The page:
Thursday, February 10, 2011

How Would you Describe a Banana? Keys for Answering Brainteaser Interview Questions.

You have done your research, defined your skills, and prepared for every possible interview question. Tell me about yourself? What are your strengths? What are your weaknesses? Then, out of the blue the interviewer throws you a curve ball.

Why are manhole covers round? How would you describe a banana? Estimate the volume of water on Earth. These types of questions may seem pointless. However, according to some of the biggest tech industry companies such as Apple, Microsoft, Facebook and Yahoo are using questions like these as part of their interview process, and other companies may join them.

Instead of studying questions that may be asked, just have a strategy for answering. First, understand why companies ask these questions. These questions serve as a test of how well you can problem solve, react under pressure and think on your feet. If you encounter a brainteaser, or an off-the-wall question, follow these guidelines:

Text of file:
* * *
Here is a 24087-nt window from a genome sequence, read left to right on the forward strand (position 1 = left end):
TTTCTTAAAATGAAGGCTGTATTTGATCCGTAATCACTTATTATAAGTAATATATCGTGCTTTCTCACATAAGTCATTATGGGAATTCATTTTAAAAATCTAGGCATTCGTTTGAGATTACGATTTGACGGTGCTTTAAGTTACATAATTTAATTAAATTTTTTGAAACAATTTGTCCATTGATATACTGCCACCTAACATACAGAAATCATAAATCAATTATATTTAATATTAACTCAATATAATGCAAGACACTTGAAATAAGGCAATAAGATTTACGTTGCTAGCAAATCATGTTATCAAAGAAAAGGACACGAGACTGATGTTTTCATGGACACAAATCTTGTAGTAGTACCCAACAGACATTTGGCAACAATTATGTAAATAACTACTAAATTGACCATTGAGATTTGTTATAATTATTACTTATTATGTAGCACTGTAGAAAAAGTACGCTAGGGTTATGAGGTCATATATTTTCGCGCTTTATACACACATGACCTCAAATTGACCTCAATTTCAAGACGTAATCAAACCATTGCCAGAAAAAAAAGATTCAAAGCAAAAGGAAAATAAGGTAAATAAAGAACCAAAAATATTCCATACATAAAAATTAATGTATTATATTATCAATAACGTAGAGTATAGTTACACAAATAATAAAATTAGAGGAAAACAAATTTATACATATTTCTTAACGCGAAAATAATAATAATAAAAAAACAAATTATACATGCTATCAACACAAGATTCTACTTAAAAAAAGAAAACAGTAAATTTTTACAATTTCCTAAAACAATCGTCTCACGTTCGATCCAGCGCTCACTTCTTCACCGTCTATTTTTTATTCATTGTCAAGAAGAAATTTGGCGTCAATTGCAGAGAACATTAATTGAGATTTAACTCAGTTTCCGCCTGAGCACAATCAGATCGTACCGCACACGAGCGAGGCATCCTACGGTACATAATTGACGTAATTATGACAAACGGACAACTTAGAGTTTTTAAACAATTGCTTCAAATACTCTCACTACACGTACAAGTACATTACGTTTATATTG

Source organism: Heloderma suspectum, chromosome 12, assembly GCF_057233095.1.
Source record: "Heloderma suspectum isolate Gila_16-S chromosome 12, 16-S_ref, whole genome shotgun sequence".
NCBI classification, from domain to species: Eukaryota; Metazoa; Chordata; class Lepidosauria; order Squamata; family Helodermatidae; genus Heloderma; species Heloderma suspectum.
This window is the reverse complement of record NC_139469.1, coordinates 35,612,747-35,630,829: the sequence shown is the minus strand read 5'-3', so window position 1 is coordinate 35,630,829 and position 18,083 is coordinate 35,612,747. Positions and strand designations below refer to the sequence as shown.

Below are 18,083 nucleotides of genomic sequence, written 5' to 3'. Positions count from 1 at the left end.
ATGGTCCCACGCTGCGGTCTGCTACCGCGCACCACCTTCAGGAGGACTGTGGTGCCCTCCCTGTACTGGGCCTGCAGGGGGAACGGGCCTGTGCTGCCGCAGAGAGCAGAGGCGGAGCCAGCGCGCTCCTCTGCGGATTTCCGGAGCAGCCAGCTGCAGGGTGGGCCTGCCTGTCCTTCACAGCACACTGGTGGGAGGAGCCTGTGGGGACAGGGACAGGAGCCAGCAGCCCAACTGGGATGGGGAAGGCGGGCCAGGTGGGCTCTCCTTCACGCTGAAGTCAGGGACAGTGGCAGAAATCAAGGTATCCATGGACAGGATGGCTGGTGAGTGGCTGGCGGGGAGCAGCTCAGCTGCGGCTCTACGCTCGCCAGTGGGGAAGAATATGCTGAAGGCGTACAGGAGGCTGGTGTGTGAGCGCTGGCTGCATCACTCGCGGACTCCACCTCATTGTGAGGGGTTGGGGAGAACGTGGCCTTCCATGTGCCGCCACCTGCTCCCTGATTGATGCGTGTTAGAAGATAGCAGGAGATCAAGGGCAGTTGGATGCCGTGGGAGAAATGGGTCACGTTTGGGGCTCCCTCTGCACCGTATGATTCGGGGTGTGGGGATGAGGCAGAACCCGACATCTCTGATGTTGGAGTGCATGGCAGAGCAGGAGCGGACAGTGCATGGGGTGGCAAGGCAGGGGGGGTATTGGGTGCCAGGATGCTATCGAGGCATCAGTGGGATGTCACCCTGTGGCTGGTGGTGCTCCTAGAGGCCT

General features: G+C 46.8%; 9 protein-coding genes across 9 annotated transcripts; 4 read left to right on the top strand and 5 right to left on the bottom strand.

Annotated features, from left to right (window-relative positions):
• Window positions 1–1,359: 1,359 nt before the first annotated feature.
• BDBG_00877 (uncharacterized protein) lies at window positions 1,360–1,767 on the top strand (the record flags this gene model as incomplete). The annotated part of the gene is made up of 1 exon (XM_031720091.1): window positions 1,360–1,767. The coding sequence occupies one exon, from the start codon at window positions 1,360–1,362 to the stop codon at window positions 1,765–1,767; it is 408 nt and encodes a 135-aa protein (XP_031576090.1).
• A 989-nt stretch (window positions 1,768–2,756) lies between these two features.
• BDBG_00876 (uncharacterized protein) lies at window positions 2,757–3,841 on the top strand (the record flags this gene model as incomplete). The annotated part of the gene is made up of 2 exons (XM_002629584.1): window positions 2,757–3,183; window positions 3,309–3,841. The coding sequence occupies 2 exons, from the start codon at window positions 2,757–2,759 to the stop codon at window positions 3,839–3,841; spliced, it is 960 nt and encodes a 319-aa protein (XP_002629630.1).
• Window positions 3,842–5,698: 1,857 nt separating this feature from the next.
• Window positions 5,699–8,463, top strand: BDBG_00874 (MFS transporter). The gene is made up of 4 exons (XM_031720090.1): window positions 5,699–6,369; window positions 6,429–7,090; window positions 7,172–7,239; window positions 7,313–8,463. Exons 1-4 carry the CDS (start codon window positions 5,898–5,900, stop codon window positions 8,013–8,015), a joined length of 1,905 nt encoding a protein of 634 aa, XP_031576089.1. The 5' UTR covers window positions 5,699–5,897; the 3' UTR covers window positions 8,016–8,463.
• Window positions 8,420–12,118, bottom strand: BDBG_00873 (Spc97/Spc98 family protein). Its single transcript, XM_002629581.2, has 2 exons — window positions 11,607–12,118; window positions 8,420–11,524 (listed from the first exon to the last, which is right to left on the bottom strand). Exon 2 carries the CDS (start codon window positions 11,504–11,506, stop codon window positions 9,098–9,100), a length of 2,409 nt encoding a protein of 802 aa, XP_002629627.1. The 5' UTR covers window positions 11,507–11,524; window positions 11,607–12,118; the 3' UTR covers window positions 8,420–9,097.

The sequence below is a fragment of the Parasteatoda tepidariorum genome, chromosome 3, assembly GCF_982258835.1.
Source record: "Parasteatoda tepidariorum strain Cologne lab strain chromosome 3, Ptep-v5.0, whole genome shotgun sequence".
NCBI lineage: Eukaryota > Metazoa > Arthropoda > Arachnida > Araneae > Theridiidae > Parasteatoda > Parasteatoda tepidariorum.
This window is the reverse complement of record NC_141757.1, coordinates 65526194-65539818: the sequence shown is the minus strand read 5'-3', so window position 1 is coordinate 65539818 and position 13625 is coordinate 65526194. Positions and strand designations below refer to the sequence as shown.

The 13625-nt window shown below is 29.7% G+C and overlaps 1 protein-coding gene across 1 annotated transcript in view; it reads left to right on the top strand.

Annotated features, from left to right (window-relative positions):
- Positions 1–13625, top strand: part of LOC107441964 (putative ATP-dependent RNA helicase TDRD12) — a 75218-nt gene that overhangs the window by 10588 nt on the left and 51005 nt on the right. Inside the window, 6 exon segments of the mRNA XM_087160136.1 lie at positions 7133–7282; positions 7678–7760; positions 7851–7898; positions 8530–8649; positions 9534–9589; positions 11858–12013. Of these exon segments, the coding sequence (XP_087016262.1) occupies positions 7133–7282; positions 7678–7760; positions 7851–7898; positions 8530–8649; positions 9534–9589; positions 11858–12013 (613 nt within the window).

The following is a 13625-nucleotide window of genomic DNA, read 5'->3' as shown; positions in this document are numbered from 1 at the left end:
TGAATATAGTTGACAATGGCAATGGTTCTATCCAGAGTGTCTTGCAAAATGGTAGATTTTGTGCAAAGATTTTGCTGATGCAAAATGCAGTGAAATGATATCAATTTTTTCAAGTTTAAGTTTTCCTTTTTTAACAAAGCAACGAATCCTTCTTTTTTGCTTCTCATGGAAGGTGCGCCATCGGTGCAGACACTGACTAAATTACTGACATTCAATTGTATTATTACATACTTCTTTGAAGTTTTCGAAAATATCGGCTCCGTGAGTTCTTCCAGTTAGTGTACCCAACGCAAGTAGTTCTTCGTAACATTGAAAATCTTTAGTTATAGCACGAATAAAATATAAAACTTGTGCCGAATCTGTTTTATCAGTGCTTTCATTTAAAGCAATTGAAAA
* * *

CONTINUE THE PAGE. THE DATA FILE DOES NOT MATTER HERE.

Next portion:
Don’t Panic. Remember, employers are testing how you react to pressure. The worst thing you could do is panic or overreact. The worst answer to a brainteaser question is “I don’t know.” This shows a lack of creativity and problem solving ability.

Keep your Sense of Humor. Enjoy the fun spirit that is behind these questions. They are intentionally outrageous, and the interviewer that asks them does not expect a precise answer. Here is a potential question and answer scenario. “How many quarters would it take to stack as high as the Empire State Building?” Answer, “I don’t know the answer off the top of my head. However, using the internet, I will look up the thickness of a quarter and the height of the Empire State Building. With access to the internet and a calculator, I can have an answer to you in just a few minutes.”

Don’t Over Think Things. These questions test your ability to problem solve using logic. Remember, the interviewer probably doesn’t even know, or expect you to know, the answer to the question. In the earlier example, it isn’t about actually researching and finding the answer, it is about using problem resolution skills – and thinking fast on your feet – to demonstrate how you would provide the information if you had to.

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